Casey Stoner has heavily criticized the bumps at Silverstone, saying they mar an otherwise spectacular track. The MotoGP field got its first taste of Silverstone's Arena layout today, with the British round of the championship returning to the circuit after over two decades away.
"This circuit is fantastic, it's amazing," said Stoner, who was second fastest in opening practice. "The layout of the circuit is really nice to ride. It's difficult, it's technical, it's fast, it's slow. It's got a bit of everything in there. But, unfortunately, with these bumps it's making it near on impossible to focus on the track. You're worried about picking the bike up over bumps, or going into certain corners not too hard, because you'll lose the front on a bump. You're not really able to ride the track to its full potential and that's a little disappointing."
He believes Silverstone underestimated how sensitive bikes would be to the bumps.
"I think they've had too much experience with cars, and with cars, bumps aren't a big issue," Stoner said. "With bikes they're a huge issue, so it's making things very difficult for a fast track to be so bumpy.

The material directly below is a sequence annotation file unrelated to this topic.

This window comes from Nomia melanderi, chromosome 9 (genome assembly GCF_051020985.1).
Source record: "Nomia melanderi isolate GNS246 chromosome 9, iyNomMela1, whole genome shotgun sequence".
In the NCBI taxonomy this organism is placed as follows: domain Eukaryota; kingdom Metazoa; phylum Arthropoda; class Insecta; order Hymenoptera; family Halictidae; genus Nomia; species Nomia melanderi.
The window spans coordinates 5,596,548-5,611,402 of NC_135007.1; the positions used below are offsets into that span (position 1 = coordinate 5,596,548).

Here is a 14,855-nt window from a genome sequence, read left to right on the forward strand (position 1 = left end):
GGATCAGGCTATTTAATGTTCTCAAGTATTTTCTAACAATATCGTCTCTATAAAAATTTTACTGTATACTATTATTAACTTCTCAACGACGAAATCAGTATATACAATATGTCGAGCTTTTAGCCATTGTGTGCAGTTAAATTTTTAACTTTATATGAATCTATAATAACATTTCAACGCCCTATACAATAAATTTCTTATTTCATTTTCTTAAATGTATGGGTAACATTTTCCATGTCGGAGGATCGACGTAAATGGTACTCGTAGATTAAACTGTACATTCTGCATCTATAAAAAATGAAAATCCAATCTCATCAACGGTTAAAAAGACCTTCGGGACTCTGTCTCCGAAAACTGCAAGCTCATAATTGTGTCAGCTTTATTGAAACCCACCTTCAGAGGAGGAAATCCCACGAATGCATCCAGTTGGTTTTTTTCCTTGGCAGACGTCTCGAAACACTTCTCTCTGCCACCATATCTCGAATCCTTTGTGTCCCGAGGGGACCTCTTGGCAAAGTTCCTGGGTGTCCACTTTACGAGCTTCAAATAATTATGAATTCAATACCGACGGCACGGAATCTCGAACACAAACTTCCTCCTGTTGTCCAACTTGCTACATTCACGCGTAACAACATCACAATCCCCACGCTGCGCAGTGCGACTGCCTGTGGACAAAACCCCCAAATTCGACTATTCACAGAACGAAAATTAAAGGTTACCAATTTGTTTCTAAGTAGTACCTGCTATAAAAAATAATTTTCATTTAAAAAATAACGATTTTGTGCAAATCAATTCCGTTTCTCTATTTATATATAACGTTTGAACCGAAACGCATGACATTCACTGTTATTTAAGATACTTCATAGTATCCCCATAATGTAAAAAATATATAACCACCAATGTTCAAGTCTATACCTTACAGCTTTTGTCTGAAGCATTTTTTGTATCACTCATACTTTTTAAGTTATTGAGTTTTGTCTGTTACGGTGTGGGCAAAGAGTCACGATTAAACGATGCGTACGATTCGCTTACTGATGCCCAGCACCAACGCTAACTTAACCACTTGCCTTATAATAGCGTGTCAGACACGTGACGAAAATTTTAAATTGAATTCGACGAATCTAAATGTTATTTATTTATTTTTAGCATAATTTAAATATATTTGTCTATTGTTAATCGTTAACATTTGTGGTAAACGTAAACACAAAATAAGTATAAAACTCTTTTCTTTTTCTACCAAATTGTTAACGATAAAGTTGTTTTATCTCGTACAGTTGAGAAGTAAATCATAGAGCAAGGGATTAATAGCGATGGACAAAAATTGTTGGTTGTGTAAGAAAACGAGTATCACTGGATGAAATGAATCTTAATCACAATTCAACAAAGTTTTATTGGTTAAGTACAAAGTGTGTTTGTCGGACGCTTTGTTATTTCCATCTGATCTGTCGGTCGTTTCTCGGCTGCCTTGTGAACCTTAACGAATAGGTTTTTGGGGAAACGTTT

"This, Mugello and a couple of other tracks later in the year have suddenly become very bumpy, like Brazil and Welkom used to be. They're starting to become like tracks from 40 years ago when it wasn't such a big issue – the bikes had a hinge in the middle and it was OK. But with the bikes we've got today, it's getting difficult to ride over the bumps."
Yet Stoner also acknowledged that his Ducati might not be riding the bumps as well as the rival Hondas and Yamahas.
"I watched the slow-mo of myself, Dani [Pedrosa] and Jorge [Lorenzo] and saw that our bike wasn't really reacting well enough over the bumps," he said. "So we just have to try and do a couple of things with suspension to make the bike go over the bumps a little better, but we have to do this without making the suspension softer."
Full Q & A with Casey Stoner